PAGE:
Early winter delivers a new blow to Iraq’s Christians
The plight of Iraq’s Christians, forced to flee their homes after attacks by IS militants, could be about to get a lot worse after winter came early to their makeshift refugee camps.
A recent wintry deluge has destroyed tents, sweeping away the last possessions of people who had already lost so much.
Sr Habiba has been working with the refugees, and the first touch of winter has proved a breaking point for many. “The tents quickly filled with water and collapsed. They were engulfed in mud.
Some people had to be taken to the hospital. This happened at 3am,” said the nun, one of four Dominican Sisters of St. Catherine of Siena providing the displaced with shelter, food, hygiene and water.
They, along with a lone priest, serve about 1,500 displaced Catholics from Mosul, Qaraqosh and Bartella, Christian towns in northern Iraq overrun by the Islamist extremists in early August.
All were forced to flee rather than convert to Islam, pay a protection tax or be killed.
Now they shelter both inside and outside a sports centre on the outskirts of Ainkawa, a mainly Christian enclave that is part of the Kurdistan regional government’s capital, Irbil. The conditions inside the centre are bad but they are a huge improvement on those facing the refugees outside.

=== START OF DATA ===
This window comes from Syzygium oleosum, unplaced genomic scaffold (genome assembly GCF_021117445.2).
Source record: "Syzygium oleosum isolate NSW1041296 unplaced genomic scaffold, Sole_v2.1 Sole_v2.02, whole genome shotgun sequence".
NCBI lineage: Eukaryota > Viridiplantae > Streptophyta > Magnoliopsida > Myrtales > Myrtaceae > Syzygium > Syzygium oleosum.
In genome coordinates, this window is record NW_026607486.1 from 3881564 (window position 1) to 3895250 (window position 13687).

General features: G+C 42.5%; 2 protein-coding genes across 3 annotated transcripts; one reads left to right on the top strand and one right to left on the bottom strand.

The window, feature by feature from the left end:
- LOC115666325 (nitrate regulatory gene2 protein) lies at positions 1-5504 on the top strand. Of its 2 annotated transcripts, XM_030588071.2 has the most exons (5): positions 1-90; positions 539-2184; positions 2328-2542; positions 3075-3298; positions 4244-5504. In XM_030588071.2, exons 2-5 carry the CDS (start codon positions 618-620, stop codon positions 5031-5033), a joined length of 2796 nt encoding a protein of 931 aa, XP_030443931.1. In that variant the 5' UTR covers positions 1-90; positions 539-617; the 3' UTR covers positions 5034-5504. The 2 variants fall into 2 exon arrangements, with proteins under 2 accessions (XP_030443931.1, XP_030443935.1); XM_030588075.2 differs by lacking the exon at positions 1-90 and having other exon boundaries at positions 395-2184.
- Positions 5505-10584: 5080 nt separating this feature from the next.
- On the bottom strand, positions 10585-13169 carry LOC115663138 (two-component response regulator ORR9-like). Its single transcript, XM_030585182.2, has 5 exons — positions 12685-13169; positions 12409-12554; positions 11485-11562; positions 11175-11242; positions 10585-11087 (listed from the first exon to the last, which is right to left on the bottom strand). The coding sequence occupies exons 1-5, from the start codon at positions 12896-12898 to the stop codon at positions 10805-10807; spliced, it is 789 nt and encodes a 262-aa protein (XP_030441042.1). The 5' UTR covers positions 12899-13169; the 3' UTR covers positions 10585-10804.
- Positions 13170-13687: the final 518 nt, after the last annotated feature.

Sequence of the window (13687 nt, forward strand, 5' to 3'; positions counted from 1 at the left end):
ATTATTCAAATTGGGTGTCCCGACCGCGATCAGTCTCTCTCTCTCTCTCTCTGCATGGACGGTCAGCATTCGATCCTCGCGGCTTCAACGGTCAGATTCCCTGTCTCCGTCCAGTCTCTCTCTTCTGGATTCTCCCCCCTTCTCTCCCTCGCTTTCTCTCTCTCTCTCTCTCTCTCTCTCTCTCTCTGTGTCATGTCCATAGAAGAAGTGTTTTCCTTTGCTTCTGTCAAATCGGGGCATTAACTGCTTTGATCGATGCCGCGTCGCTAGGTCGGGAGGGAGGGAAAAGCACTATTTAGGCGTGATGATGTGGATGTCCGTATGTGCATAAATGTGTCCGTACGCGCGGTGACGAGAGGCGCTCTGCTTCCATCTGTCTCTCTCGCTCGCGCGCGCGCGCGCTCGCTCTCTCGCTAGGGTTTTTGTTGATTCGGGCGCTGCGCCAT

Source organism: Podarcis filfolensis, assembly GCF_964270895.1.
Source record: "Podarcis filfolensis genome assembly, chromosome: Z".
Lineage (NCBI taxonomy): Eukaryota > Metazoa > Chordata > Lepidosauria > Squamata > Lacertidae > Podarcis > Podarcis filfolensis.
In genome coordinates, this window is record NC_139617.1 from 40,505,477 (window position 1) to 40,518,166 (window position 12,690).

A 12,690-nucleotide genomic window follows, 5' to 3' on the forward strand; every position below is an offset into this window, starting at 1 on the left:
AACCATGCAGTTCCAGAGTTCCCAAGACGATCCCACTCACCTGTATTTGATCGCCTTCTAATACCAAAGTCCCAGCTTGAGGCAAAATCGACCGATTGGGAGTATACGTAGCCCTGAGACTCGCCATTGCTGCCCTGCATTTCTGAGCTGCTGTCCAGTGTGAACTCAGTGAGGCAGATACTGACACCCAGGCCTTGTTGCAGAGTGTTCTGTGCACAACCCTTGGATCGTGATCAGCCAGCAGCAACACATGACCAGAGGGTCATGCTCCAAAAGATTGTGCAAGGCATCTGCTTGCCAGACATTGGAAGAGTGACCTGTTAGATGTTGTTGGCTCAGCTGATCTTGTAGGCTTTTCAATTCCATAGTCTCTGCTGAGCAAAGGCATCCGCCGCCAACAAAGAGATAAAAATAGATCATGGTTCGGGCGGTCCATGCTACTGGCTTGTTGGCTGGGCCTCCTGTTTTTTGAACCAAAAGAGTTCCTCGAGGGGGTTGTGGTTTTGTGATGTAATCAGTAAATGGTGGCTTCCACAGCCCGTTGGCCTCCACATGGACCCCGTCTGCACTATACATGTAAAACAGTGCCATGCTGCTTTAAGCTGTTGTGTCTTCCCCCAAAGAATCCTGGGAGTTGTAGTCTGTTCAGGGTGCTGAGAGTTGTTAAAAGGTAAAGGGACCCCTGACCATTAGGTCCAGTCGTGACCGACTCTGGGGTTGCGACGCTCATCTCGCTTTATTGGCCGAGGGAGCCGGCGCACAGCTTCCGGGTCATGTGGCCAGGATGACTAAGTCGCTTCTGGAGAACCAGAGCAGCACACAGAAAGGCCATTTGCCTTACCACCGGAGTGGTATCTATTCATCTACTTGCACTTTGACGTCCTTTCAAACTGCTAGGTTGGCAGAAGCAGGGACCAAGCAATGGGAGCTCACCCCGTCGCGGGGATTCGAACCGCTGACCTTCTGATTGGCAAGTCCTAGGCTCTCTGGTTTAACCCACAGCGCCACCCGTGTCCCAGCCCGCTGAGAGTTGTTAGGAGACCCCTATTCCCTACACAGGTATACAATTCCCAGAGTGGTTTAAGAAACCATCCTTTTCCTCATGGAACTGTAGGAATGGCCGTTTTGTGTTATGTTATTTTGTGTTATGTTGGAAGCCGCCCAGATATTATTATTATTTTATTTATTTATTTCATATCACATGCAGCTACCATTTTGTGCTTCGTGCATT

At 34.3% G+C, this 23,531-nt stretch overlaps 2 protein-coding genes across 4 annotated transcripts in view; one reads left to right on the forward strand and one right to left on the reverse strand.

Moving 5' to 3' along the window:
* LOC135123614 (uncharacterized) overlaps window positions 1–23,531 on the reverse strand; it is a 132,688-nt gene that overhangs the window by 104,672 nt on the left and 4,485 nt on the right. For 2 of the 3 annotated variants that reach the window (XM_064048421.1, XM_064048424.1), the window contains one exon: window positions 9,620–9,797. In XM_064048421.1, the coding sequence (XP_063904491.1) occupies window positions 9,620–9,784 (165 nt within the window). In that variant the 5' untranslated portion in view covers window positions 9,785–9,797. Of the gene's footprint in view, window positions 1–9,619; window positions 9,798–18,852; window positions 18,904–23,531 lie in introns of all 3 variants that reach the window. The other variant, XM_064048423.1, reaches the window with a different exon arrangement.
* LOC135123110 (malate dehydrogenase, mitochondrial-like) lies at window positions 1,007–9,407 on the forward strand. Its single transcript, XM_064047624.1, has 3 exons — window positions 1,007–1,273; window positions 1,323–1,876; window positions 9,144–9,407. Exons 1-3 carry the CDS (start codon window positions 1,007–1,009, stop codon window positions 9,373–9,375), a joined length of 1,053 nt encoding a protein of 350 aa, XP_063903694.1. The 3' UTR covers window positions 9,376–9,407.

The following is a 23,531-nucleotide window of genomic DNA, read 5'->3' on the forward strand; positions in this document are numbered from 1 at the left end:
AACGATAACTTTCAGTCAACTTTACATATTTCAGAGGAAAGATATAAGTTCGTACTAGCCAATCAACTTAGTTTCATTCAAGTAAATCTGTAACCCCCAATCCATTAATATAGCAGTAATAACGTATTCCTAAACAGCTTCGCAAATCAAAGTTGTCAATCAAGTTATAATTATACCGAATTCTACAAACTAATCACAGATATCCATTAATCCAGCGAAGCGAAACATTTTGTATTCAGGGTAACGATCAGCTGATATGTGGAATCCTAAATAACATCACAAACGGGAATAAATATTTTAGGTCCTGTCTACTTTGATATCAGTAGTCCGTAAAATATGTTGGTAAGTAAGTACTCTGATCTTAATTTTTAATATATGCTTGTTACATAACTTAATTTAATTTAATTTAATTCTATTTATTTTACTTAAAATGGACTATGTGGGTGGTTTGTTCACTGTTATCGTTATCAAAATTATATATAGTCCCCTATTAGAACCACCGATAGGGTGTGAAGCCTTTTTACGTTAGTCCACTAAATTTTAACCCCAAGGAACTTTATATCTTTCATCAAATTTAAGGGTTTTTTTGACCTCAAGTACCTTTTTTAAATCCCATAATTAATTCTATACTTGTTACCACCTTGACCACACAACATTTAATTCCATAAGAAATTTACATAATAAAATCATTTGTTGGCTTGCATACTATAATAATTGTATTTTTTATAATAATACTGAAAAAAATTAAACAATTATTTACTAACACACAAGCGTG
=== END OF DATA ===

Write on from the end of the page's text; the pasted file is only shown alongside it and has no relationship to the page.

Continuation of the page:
“Our bishop has managed to get about 60 trailers, which are more stable, to shelter against rain and the snow we expect to get in January,” said Syriac Catholic Fr Bashar. The trailers can each hold seven family members and now house those whose tents were swept away.
“But we need far more trailers to house the people coming for aid,” he said. “They have run out of money and there is no safe place for them elsewhere.”
At the unfinished Ankawa Mall, some 2,500 Christians are housed on three levels of roughly hewn concrete floors. Catholic, Orthodox and the Assembly of God churches are providing food, carpets, blankets and other basics to the families.
Partitions have been installed to ward off rain, wind and cold as well as provide some privacy to the families in the unfinished building. The churches have also installed guard rails to prevent people from falling.
The UN has said that more than 800,000 Christians, Yezidis and other minorities displaced by IS attacks in Iraq are especially vulnerable as winter has begun. They need insulated mattresses, thermal blankets, warm clothes and food.
Zerene Haddad, Middle East and North Africa regional communication officer for Jesuit Refugee Service, said aid agencies had just started preparations for winter in the region, where families could face temperatures as low as five degrees Fahrenheit.
For those living in tents, she warned, “it could be a catastrophe there.”
By Dale Gavlak (CNS)